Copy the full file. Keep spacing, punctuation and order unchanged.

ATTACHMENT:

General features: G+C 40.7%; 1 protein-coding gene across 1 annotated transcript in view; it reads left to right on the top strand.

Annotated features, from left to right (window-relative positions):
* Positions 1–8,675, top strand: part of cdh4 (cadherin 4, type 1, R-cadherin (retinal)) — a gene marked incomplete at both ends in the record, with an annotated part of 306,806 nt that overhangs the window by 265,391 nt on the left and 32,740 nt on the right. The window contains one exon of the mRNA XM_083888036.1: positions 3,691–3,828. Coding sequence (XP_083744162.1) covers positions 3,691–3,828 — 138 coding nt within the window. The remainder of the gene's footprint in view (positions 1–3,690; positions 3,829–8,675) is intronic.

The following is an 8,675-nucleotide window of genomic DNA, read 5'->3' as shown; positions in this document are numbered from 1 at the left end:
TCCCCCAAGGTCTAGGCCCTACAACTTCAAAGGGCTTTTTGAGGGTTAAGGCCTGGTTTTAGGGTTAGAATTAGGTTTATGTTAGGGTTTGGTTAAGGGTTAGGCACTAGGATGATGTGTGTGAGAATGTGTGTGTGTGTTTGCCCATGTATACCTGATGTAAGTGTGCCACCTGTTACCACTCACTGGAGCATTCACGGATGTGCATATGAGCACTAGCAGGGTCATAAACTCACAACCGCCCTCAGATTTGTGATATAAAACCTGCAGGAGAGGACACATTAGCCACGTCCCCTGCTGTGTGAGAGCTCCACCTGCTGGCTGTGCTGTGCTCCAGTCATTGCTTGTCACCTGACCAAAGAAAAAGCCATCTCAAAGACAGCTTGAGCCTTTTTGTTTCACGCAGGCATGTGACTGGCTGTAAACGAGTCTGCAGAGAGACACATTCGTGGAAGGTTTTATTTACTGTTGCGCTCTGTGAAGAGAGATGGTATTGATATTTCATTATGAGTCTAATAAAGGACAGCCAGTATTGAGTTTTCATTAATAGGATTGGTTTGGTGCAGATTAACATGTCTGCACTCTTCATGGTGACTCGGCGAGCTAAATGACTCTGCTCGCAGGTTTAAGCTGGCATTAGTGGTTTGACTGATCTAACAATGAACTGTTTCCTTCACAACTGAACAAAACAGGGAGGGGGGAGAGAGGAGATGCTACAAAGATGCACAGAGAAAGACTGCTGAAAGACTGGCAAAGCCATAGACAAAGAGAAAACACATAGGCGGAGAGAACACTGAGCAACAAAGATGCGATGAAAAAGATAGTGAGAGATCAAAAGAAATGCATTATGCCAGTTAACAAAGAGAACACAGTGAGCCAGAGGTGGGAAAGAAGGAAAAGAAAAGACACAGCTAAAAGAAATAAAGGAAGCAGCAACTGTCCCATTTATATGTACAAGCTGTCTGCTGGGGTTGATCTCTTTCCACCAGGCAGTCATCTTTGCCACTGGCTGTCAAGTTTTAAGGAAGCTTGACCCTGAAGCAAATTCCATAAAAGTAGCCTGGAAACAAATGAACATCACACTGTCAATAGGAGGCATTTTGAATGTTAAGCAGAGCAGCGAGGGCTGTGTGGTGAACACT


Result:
General features: G+C 40.7%; 1 protein-coding gene across 1 annotated transcript in view; it reads left to right on the top strand.

Annotated features, from left to right (window-relative positions):
* Positions 1–8,675, top strand: part of cdh4 (cadherin 4, type 1, R-cadherin (retinal)) — a gene marked incomplete at both ends in the record, with an annotated part of 306,806 nt that overhangs the window by 265,391 nt on the left and 32,740 nt on the right. The window contains one exon of the mRNA XM_083888036.1: positions 3,691–3,828. Coding sequence (XP_083744162.1) covers positions 3,691–3,828 — 138 coding nt within the window. The remainder of the gene's footprint in view (positions 1–3,690; positions 3,829–8,675) is intronic.

The following is an 8,675-nucleotide window of genomic DNA, read 5'->3' as shown; positions in this document are numbered from 1 at the left end:
TCCCCCAAGGTCTAGGCCCTACAACTTCAAAGGGCTTTTTGAGGGTTAAGGCCTGGTTTTAGGGTTAGAATTAGGTTTATGTTAGGGTTTGGTTAAGGGTTAGGCACTAGGATGATGTGTGTGAGAATGTGTGTGTGTGTTTGCCCATGTATACCTGATGTAAGTGTGCCACCTGTTACCACTCACTGGAGCATTCACGGATGTGCATATGAGCACTAGCAGGGTCATAAACTCACAACCGCCCTCAGATTTGTGATATAAAACCTGCAGGAGAGGACACATTAGCCACGTCCCCTGCTGTGTGAGAGCTCCACCTGCTGGCTGTGCTGTGCTCCAGTCATTGCTTGTCACCTGACCAAAGAAAAAGCCATCTCAAAGACAGCTTGAGCCTTTTTGTTTCACGCAGGCATGTGACTGGCTGTAAACGAGTCTGCAGAGAGACACATTCGTGGAAGGTTTTATTTACTGTTGCGCTCTGTGAAGAGAGATGGTATTGATATTTCATTATGAGTCTAATAAAGGACAGCCAGTATTGAGTTTTCATTAATAGGATTGGTTTGGTGCAGATTAACATGTCTGCACTCTTCATGGTGACTCGGCGAGCTAAATGACTCTGCTCGCAGGTTTAAGCTGGCATTAGTGGTTTGACTGATCTAACAATGAACTGTTTCCTTCACAACTGAACAAAACAGGGAGGGGGGAGAGAGGAGATGCTACAAAGATGCACAGAGAAAGACTGCTGAAAGACTGGCAAAGCCATAGACAAAGAGAAAACACATAGGCGGAGAGAACACTGAGCAACAAAGATGCGATGAAAAAGATAGTGAGAGATCAAAAGAAATGCATTATGCCAGTTAACAAAGAGAACACAGTGAGCCAGAGGTGGGAAAGAAGGAAAAGAAAAGACACAGCTAAAAGAAATAAAGGAAGCAGCAACTGTCCCATTTATATGTACAAGCTGTCTGCTGGGGTTGATCTCTTTCCACCAGGCAGTCATCTTTGCCACTGGCTGTCAAGTTTTAAGGAAGCTTGACCCTGAAGCAAATTCCATAAAAGTAGCCTGGAAACAAATGAACATCACACTGTCAATAGGAGGCATTTTGAATGTTAAGCAGAGCAGCGAGGGCTGTGTGGTGAACACT